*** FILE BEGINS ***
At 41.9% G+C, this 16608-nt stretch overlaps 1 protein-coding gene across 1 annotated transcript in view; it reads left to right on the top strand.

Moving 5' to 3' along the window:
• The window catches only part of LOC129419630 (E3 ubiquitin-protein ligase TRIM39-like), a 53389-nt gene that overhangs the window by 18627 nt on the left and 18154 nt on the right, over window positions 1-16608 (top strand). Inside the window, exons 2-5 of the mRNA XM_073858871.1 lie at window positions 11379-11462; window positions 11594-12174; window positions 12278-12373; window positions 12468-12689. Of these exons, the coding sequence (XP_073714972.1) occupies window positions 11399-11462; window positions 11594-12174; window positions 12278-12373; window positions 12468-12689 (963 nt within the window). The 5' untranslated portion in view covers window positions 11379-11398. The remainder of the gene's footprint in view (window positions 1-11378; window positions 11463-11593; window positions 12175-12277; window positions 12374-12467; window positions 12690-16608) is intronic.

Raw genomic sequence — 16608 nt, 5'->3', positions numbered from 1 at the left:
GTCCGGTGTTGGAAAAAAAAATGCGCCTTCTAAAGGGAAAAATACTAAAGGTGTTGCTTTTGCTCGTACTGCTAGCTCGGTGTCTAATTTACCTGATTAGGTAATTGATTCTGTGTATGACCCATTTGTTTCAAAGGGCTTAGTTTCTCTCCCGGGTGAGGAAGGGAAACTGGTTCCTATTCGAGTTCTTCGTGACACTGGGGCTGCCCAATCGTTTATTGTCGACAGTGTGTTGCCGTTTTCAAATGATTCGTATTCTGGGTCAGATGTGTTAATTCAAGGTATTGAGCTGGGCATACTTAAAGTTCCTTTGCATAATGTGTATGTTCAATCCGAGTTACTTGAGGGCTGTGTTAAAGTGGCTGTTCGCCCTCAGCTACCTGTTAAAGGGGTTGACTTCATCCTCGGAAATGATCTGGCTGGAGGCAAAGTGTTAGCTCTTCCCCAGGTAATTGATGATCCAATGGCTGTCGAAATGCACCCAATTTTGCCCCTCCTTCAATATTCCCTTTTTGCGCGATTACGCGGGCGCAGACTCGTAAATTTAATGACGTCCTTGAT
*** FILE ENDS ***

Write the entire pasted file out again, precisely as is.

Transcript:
At 41.9% G+C, this 16608-nt stretch overlaps 1 protein-coding gene across 1 annotated transcript in view; it reads left to right on the top strand.

Moving 5' to 3' along the window:
• The window catches only part of LOC129419630 (E3 ubiquitin-protein ligase TRIM39-like), a 53389-nt gene that overhangs the window by 18627 nt on the left and 18154 nt on the right, over window positions 1-16608 (top strand). Inside the window, exons 2-5 of the mRNA XM_073858871.1 lie at window positions 11379-11462; window positions 11594-12174; window positions 12278-12373; window positions 12468-12689. Of these exons, the coding sequence (XP_073714972.1) occupies window positions 11399-11462; window positions 11594-12174; window positions 12278-12373; window positions 12468-12689 (963 nt within the window). The 5' untranslated portion in view covers window positions 11379-11398. The remainder of the gene's footprint in view (window positions 1-11378; window positions 11463-11593; window positions 12175-12277; window positions 12374-12467; window positions 12690-16608) is intronic.

Raw genomic sequence — 16608 nt, 5'->3', positions numbered from 1 at the left:
GTCCGGTGTTGGAAAAAAAAATGCGCCTTCTAAAGGGAAAAATACTAAAGGTGTTGCTTTTGCTCGTACTGCTAGCTCGGTGTCTAATTTACCTGATTAGGTAATTGATTCTGTGTATGACCCATTTGTTTCAAAGGGCTTAGTTTCTCTCCCGGGTGAGGAAGGGAAACTGGTTCCTATTCGAGTTCTTCGTGACACTGGGGCTGCCCAATCGTTTATTGTCGACAGTGTGTTGCCGTTTTCAAATGATTCGTATTCTGGGTCAGATGTGTTAATTCAAGGTATTGAGCTGGGCATACTTAAAGTTCCTTTGCATAATGTGTATGTTCAATCCGAGTTACTTGAGGGCTGTGTTAAAGTGGCTGTTCGCCCTCAGCTACCTGTTAAAGGGGTTGACTTCATCCTCGGAAATGATCTGGCTGGAGGCAAAGTGTTAGCTCTTCCCCAGGTAATTGATGATCCAATGGCTGTCGAAATGCACCCAATTTTGCCCCTCCTTCAATATTCCCTTTTTGCGCGATTACGCGGGCGCAGACTCGTAAATTTAATGACGTCCTTGAT